Even though women now make up half of all U.S. medical school graduates, they remain much less likely than men to get research funding or become professors in medicine, two studies suggest.

Nationwide, men outnumbered women on U.S. medical school faculties by two to one last year, and men edged out women by almost five to one in achieving senior posts as full professors, according to one of the studies published in JAMA.

Women also appear to receive far less financial support for biomedical research early in their academic careers, a separate study of applications to one New England foundation suggests.

The studies serve as a reminder that the potential of women in medicine, like their peers in many other professions, has not been fully realized, Dr. Carrie Bylington of the University of Utah in Salt Lake City argues in an accompanying editorial. To represent the diverse communities they serve, academic medical centers should champion diversity among their students, faculty and staff, she writes.

"At least two major roadblocks lead to gender disparities in academic medicine," said Dr. Anupam Jena, a health policy researcher at Harvard Medical School in Boston.

"First, institutional resources, mentorship and biases generally favor men over women, hence making it harder for women in academic medicine to be as productive in research," Jena, lead author of the study of medical school faculties, said by email.

"Second, even when men and women are equally productive - at least measured by publications, NIH grants, years of experience and clinical trials - there are still sex differences in promotions," Jena added.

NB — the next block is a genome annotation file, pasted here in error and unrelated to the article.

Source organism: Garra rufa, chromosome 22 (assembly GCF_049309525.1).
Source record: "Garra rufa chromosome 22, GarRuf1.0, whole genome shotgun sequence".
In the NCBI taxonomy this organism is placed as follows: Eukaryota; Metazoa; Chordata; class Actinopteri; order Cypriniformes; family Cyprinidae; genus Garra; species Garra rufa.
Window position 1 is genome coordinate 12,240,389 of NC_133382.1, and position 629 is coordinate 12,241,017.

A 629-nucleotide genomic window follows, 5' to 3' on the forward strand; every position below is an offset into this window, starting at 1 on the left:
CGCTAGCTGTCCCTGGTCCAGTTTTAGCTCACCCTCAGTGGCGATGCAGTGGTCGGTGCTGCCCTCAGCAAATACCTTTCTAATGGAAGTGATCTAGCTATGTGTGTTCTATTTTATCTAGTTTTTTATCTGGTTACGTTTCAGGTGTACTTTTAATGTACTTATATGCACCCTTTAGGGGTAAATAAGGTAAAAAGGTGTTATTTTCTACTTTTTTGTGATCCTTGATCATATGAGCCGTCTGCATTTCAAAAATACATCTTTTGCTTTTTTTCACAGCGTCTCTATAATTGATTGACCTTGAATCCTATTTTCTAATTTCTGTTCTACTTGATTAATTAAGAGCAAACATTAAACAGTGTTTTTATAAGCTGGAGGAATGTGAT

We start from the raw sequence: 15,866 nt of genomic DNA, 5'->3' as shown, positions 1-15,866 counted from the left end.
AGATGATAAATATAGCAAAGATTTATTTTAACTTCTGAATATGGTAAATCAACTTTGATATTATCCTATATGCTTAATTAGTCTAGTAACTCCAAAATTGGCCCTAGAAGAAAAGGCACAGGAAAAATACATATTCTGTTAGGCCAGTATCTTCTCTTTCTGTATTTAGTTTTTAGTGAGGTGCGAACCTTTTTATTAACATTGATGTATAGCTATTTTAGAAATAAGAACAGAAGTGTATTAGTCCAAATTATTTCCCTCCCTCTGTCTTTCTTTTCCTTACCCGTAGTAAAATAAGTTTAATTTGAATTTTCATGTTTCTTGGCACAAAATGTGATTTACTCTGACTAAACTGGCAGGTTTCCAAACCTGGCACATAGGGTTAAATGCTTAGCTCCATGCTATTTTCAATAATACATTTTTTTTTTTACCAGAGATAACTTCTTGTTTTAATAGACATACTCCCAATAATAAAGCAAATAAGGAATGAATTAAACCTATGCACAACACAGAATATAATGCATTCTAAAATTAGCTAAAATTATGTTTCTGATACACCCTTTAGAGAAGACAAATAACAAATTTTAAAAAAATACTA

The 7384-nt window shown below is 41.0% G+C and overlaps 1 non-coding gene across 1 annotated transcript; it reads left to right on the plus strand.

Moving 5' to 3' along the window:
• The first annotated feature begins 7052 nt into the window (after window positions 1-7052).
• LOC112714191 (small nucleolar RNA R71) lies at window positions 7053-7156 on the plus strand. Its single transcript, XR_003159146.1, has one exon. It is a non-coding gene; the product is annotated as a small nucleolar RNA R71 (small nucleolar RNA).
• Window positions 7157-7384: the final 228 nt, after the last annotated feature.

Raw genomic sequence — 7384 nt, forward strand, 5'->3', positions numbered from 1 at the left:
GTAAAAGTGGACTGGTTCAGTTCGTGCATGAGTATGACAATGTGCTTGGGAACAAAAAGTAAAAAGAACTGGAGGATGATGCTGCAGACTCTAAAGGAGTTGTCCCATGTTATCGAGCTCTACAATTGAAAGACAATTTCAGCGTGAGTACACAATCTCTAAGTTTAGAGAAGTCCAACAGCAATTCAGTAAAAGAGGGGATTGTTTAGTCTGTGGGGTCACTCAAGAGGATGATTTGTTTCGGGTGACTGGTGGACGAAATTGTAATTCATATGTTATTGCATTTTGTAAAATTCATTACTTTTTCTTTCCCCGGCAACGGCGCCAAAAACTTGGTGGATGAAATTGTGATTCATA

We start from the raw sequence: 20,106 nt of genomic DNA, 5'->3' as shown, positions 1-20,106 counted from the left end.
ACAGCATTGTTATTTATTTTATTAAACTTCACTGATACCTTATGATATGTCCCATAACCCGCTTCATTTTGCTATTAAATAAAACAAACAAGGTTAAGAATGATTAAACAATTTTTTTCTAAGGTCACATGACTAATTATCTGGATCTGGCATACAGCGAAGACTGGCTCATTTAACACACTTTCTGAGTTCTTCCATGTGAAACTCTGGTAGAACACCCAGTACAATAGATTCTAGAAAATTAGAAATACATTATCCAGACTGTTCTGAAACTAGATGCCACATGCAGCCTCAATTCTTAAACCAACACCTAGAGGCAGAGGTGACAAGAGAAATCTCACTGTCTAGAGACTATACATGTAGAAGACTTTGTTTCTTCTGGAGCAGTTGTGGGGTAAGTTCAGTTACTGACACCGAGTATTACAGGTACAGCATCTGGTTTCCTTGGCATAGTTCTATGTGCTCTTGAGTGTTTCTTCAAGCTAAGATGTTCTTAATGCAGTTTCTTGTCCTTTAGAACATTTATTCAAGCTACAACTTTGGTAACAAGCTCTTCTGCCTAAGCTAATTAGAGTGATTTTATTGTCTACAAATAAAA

To evaluate the gender divide for medical school faculty, Jena and colleagues reviewed data on roughly 30,000 female and 61,000 male professors, representing about 9 percent of doctors nationwide.

Among their ranks, about 3,600 women and 17,000 men were full professors, posts that typically come with more leadership opportunities and higher salaries than junior faculty positions.

Female faculty members were also less likely to receive grant funding from the National Institutes of Health (NIH) and run clinical trials recorded in the U.S. registry for research studies.

Women also lagged men in published research, the study found.

One limitation of the study is that it lacked data needed to explore whether more women might have opted for clinical faculty positions that may be less likely than research-oriented posts to lead to full professorships, the authors acknowledge. Researchers may have also had incomplete data on published research, particularly for people who changed their names mid-career due to marriage, the authors note.

A separate study in JAMA today took a closer look at the gender gap in biomedical research funding by reviewing grant applications to one foundation, Health Resources in Action in Boston, from 219 junior faculty members.

Men in the study typically reported having more than twice as much funding from their employers to purchase equipment and set up their labs - half the men received at least $889,000 compared with a median for women of just $350,000.

Forty percent of men received more than $1,000,000 to launch their research efforts, compared to only 12 percent of women.

While the study is small, and only covers applications from people at five institutions, it likely highlights a widespread problem that merits more analysis on a larger scale, said lead author Dr. Robert Sege, vice president of Health Resources in Action.

The study is one of the first to look at the institutional support that scientists get at the beginning of their career. "They need support to buy microscopes or DNA sequencers, they need lab space, they need technicians," Sege said.

The unequal allocation of early career resources may contribute to fewer women rising through the ranks to become full professors, said Bylington, who authored an editorial accompanying the studies in JAMA.

"The result of this failure to progress is that we have fewer women in leadership roles and fewer women to serve as mentors to the next generation of physician scientists," Bylington said by email.